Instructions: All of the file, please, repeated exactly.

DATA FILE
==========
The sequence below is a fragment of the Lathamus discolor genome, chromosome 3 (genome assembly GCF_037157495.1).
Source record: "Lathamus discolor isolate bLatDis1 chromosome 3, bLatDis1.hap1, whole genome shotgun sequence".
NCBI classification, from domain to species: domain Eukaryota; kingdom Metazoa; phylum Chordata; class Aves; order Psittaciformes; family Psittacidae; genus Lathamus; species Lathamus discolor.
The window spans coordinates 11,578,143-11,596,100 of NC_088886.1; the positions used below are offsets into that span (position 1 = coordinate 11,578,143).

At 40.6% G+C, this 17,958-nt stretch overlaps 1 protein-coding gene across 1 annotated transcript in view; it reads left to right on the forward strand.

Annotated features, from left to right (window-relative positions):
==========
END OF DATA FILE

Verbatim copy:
The sequence below is a fragment of the Lathamus discolor genome, chromosome 3 (genome assembly GCF_037157495.1).
Source record: "Lathamus discolor isolate bLatDis1 chromosome 3, bLatDis1.hap1, whole genome shotgun sequence".
NCBI classification, from domain to species: domain Eukaryota; kingdom Metazoa; phylum Chordata; class Aves; order Psittaciformes; family Psittacidae; genus Lathamus; species Lathamus discolor.
The window spans coordinates 11,578,143-11,596,100 of NC_088886.1; the positions used below are offsets into that span (position 1 = coordinate 11,578,143).

At 40.6% G+C, this 17,958-nt stretch overlaps 1 protein-coding gene across 1 annotated transcript in view; it reads left to right on the forward strand.

Annotated features, from left to right (window-relative positions):